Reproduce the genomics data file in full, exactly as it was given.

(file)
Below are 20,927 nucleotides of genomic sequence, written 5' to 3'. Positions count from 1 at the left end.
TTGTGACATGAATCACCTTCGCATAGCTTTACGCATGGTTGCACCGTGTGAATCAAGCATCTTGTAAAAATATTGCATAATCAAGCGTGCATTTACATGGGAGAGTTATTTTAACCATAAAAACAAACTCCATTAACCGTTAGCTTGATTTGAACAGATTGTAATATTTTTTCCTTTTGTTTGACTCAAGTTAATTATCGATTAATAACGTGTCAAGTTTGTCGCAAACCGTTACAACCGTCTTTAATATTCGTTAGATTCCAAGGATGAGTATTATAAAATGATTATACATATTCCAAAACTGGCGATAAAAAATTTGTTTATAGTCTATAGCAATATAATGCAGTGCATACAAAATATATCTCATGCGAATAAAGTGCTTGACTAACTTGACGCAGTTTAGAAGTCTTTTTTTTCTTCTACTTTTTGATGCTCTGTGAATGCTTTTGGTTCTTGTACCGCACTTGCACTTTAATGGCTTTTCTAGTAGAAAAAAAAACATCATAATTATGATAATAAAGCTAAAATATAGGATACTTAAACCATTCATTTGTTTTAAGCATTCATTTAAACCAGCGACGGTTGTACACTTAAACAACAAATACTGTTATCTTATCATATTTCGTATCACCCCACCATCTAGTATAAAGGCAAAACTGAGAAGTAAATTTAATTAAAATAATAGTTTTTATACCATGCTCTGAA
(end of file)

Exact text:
Below are 20,927 nucleotides of genomic sequence, written 5' to 3'. Positions count from 1 at the left end.
TTGTGACATGAATCACCTTCGCATAGCTTTACGCATGGTTGCACCGTGTGAATCAAGCATCTTGTAAAAATATTGCATAATCAAGCGTGCATTTACATGGGAGAGTTATTTTAACCATAAAAACAAACTCCATTAACCGTTAGCTTGATTTGAACAGATTGTAATATTTTTTCCTTTTGTTTGACTCAAGTTAATTATCGATTAATAACGTGTCAAGTTTGTCGCAAACCGTTACAACCGTCTTTAATATTCGTTAGATTCCAAGGATGAGTATTATAAAATGATTATACATATTCCAAAACTGGCGATAAAAAATTTGTTTATAGTCTATAGCAATATAATGCAGTGCATACAAAATATATCTCATGCGAATAAAGTGCTTGACTAACTTGACGCAGTTTAGAAGTCTTTTTTTTCTTCTACTTTTTGATGCTCTGTGAATGCTTTTGGTTCTTGTACCGCACTTGCACTTTAATGGCTTTTCTAGTAGAAAAAAAAACATCATAATTATGATAATAAAGCTAAAATATAGGATACTTAAACCATTCATTTGTTTTAAGCATTCATTTAAACCAGCGACGGTTGTACACTTAAACAACAAATACTGTTATCTTATCATATTTCGTATCACCCCACCATCTAGTATAAAGGCAAAACTGAGAAGTAAATTTAATTAAAATAATAGTTTTTATACCATGCTCTGAA